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About Mila

Mila operates a supermarket chain in Poland.

Mila Headquarter Location

Swietokrzyska 22

Wroclaw, 88-100,


+48 52 304 24 22

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‘I never imagined strangers could be so close’: five Ukrainian families on starting again in the EU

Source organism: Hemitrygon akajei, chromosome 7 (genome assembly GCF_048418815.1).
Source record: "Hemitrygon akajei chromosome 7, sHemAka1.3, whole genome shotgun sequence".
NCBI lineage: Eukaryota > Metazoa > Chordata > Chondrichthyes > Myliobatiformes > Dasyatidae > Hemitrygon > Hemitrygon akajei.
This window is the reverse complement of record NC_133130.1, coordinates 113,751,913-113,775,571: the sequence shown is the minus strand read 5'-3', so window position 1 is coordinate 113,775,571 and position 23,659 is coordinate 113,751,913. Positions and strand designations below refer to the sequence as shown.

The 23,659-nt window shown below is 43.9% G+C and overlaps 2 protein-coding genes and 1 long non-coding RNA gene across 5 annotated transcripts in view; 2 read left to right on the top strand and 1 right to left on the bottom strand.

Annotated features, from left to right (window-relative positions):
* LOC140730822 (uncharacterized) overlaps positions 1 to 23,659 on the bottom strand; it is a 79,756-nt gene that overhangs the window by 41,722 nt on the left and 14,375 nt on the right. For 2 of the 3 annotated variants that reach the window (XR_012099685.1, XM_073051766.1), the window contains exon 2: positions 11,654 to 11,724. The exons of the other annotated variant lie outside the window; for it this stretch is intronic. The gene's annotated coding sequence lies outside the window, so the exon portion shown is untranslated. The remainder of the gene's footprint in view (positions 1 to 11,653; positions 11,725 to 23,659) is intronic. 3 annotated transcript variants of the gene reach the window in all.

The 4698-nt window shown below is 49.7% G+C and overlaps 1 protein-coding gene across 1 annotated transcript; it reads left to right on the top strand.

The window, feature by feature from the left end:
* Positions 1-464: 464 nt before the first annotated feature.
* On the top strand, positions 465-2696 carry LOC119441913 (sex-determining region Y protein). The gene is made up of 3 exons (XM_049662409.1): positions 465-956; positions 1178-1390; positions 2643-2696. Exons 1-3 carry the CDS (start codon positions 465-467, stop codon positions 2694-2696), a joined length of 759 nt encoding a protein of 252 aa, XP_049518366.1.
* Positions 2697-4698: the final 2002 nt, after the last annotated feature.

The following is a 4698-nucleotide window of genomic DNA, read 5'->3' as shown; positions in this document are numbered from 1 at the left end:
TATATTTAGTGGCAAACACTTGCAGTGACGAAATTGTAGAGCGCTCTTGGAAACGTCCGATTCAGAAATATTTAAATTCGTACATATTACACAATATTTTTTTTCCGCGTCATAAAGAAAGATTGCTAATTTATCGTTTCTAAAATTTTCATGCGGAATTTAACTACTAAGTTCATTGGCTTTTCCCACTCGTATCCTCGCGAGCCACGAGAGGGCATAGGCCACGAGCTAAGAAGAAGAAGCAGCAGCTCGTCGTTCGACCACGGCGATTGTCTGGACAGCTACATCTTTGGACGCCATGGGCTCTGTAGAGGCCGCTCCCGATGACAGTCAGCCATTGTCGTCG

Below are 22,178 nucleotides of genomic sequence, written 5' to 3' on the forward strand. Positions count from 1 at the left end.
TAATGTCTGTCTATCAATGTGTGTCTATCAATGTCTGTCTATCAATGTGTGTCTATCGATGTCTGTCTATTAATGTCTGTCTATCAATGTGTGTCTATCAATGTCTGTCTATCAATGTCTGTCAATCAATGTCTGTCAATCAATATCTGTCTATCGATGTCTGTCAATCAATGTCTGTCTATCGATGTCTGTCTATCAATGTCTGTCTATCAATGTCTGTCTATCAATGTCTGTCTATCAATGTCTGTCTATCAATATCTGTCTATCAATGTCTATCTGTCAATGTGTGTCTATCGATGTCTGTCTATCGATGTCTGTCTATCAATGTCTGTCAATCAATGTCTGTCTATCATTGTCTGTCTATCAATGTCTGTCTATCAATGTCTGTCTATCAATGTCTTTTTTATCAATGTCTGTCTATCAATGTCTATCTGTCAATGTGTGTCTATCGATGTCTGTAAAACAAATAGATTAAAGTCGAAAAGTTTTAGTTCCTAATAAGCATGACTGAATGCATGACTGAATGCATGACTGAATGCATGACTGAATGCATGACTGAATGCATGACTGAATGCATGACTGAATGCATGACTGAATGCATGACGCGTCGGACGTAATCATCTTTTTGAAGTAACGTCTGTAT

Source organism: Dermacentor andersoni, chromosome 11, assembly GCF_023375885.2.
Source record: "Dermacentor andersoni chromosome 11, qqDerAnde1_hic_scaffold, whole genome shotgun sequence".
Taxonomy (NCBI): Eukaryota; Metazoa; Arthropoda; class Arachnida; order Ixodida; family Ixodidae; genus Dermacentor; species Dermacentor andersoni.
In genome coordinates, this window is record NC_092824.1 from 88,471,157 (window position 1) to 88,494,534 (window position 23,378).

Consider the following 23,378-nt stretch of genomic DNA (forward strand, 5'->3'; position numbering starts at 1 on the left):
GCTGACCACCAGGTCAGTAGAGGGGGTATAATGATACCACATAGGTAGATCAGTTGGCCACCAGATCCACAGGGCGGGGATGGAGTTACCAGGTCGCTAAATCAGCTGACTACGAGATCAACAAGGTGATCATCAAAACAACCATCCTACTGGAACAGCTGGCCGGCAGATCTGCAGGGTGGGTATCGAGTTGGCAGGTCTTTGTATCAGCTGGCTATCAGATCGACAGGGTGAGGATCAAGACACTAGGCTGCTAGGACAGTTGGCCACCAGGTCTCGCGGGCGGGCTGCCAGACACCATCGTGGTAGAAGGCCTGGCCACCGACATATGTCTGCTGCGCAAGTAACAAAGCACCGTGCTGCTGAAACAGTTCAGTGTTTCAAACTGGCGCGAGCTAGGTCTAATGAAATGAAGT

Mar 27, 2022